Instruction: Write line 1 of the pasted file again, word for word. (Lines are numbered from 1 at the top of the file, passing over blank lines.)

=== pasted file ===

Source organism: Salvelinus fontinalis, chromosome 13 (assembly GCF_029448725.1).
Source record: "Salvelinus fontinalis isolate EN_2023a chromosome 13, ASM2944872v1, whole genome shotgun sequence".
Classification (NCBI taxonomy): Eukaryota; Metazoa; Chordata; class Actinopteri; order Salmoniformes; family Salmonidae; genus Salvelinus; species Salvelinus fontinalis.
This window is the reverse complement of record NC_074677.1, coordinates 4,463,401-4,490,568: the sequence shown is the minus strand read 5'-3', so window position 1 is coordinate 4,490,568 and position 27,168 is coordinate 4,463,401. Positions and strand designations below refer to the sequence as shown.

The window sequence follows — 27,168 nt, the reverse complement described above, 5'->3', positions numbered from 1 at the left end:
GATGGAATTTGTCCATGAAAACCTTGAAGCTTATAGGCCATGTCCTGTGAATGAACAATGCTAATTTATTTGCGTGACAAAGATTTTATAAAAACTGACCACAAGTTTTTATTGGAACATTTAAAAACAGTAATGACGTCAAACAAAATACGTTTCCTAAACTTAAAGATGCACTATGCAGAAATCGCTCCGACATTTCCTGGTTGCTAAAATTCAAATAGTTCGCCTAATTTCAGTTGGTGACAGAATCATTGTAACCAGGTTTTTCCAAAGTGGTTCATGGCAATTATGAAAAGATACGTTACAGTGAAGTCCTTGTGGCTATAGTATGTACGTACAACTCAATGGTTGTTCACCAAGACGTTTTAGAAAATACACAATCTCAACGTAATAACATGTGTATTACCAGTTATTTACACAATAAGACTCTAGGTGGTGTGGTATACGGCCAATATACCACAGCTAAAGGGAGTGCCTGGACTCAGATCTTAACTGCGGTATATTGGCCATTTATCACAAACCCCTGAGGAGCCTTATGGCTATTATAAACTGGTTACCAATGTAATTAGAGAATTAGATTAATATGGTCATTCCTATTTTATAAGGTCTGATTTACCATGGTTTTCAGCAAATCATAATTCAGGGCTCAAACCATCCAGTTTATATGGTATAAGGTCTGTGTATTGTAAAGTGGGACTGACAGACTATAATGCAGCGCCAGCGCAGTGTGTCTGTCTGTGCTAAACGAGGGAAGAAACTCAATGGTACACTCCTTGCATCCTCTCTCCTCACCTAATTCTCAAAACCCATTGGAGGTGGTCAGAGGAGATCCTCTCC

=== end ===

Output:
Source organism: Salvelinus fontinalis, chromosome 13 (assembly GCF_029448725.1).